Secondly, I was a little bit of a mess today because I was over 20 minutes late for this appointment. I'd been stuck on the only bridge near us for over 45 minutes thanks to construction and people who were too busy to take turns. And I was a stressed out mess afraid of losing a precious appointment with a specialist, well knowing what wait times can be like.

Thankfully, the office staff was amazingly gracious and kind and immediately got me into the doctor's office. As I found myself telling a bit of my story, I was amazed to hear this doctor saying that he believed that things like failure to provide informed consent and failure to follow standard protocol happened during my child's delivery. I've been saying this for 2.5 years, but few have believed me. To hear a gynecologist not only saying it but suggesting that I seek official sanction of those involved was surprising to say the least. For every shred of affirmation or validation I've received in the past has had to be fought for. I've always had to present a passionate and solid argument, trying to win others to my perspective. But this time I barely had to utter a word. He knew my story from my records and he already knew that I'd suffered an injustice, a malpractice really, that led to a horrific injury that could have been prevented with a c-section. He actually said that I'd been given bad legal advice, not to mention inappropriate medical care during and after the delivery. But more importantly than that, he said what no one else has ever said. He said that this was about me as a woman and the injury that happened and should not have happened. Everyone else always focused on the fact that I ended up with a healthy child despite the unfortunate injury to me. But he was bold enough to focus on me and the importance of caring for the health and well-being of the mother as equal to that of the child. (This is hard to articulate, but I'm trying.)

I found out today that this man could have helped me from the beginning of my injury. He could have done the surgical repair, and if it had proven to be too difficult for him, he could have gotten me into see the most skilled Canadian surgeon here within two weeks (someone who was never even on the radar as a specialist I should see). As it was, I waited months to be seen for even a consultation and then had to endure invasive and painful tests that were unnecessary and ineffective. When I described what it was like to go through all of that and how the exams were so rough that all the physiotherapy I'd been doing to retrain my brain and body in the realm of pain memory was undone, he totally understood and mentioned that is why he never sends anyone to that particular surgeon. I don't hold any anger for those who sent me to the specialists in Vancouver, for they were only doing the very best that they knew how. My family doctor had never encountered anyone with my injury and neither had my maternity doctor, so they did the best they could to find a specialist for me by asking around. They just didn't know.

The only thing we can figure is that perhaps the Ob/Gyn who injured me did not refer me to this doctor down the hall from her when my complications first began growing worse because then she would have been found out, and referring me to someone in Vancouver (outside of our local health authority) would protect her from being humiliated or held accountable. I also found out that there are reasons beyond my own story that this Ob/Gyn is not practicing full time. This all made me feel quite vindicated for all the times I tried to share what my experiences were and all the times people thought I was too sensitive. The doctor I saw today could not believe that the Ob who delivered my son via forceps never mentioned the risk of a 4th degree tear or fistulas when seeking my consent, and he was speechless when he heard that they offered me a choice between forceps and a c-section, but then coerced my husband into choosing forceps after I asked for a c-section. He literally could not believe that they refused to accept my choice. But the thing is that he did believe me. He believed every word and he affirmed and validated me for all the hell that I went through.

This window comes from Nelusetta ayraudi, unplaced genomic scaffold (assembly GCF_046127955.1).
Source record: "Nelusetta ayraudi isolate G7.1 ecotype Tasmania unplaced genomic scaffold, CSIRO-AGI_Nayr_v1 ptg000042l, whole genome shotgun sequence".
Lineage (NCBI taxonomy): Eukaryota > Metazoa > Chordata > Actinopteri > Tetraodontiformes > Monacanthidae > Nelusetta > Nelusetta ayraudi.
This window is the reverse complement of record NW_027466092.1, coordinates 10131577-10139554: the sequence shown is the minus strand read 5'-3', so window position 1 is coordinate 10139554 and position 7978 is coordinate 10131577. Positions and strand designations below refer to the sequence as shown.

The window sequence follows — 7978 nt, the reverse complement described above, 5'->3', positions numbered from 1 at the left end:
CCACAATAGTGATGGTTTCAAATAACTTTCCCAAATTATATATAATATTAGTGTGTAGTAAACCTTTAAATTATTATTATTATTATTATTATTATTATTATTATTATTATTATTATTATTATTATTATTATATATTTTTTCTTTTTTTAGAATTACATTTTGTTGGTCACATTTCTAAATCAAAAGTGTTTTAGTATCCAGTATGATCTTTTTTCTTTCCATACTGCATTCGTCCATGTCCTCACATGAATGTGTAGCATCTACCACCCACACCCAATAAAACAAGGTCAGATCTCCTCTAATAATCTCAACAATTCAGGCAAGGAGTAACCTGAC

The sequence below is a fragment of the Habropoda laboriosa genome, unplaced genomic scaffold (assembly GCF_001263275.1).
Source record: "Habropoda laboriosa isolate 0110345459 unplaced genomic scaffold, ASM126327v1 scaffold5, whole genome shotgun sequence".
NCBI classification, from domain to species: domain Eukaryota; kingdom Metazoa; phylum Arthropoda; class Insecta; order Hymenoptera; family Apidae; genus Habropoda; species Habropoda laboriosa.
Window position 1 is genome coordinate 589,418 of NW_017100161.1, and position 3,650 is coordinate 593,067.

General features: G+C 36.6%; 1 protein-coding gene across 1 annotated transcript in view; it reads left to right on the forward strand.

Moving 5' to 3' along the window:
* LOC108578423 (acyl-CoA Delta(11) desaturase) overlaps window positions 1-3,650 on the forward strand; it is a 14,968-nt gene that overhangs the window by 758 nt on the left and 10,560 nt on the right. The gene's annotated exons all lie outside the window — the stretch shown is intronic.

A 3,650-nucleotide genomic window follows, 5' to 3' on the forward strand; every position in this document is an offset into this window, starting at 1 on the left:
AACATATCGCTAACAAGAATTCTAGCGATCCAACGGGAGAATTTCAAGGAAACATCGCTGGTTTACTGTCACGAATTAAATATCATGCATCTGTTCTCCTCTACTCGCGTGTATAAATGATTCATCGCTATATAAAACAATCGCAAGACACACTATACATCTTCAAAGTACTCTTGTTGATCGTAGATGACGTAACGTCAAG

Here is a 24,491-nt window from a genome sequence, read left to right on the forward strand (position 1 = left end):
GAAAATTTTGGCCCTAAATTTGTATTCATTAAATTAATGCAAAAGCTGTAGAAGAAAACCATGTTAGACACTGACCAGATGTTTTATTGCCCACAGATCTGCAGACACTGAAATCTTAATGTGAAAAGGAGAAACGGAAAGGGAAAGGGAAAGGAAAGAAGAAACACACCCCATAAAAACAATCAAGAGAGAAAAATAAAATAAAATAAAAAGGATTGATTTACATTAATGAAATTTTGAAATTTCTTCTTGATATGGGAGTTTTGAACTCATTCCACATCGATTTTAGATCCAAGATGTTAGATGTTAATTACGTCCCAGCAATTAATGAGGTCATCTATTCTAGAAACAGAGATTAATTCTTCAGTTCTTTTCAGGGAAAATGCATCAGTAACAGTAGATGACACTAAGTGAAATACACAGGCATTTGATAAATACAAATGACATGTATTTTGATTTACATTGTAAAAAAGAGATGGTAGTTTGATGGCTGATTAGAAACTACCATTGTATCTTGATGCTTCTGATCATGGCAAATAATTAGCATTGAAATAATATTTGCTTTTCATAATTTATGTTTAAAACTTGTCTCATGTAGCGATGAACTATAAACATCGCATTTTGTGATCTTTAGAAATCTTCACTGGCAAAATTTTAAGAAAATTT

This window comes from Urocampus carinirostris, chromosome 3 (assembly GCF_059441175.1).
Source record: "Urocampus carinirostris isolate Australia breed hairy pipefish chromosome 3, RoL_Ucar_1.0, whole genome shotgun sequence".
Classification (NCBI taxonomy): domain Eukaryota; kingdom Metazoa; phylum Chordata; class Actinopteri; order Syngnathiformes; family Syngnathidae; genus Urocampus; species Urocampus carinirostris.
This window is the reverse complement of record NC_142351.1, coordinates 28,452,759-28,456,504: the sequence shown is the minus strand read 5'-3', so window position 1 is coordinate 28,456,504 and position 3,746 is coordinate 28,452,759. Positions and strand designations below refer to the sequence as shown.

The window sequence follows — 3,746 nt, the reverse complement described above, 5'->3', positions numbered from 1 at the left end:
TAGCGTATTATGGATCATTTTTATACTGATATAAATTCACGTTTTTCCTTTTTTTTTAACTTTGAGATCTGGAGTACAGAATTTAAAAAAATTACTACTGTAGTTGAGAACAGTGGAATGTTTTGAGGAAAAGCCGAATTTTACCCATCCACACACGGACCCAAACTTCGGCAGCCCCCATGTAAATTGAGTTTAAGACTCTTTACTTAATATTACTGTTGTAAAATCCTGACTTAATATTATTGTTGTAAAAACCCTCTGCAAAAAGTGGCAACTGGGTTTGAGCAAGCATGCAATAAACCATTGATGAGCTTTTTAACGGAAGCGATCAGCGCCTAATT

He also affirmed my decision to seek physiotherapy with a woman trained in uro-gynecology and pelvic floor function. I've come a long way in the past 2.5 years thanks to my physiotherapist. Without her, I would still be unable to carry my son without incontinence, or enjoy marital intimacy without pain. He's the first doctor I've met who knew about it, believed in it, and understood that it's a very real thing to deal with muscle memory and pain memory. He's the first doctor I didn't have to sell on the idea of doing physio instead of surgery. And he operates on women with these issues. Amazing! In fact, it really is amazing that a doctor who primarily works in surgery would work with me to help me find a non-surgical solution for the remaining pelvic floor dysfunction I suffer so I could get back to running and climbing again.

After a long consultation, we finally made it into the exam room where he easily and gently fitted me with a pessary and taught me how to place it and remove it. And then he told me to go run and exercise and make sure it is a good fit. I did exactly that. I ran back and forth along our side yard, disbelieving that I was having no issues. So I went inside and jumped all over our living room, skipping through our suite. Still no issues. I felt like a normal woman who has never given birth, never faced pelvic injury. I still wasn't quite sure it was for real. So I did another test. In fact, I tried the test that is the gold standard. I jumped on the trampoline for quite awhile, stopping only when I was out of breath. If you are a woman who has ever dealt with incontinence, you know what a beautiful and fun gift this is. I haven't been able to jump or run for 2.5 years. My husband and I have a date at our favorite old running spot tomorrow, rain or shine. I can't wait.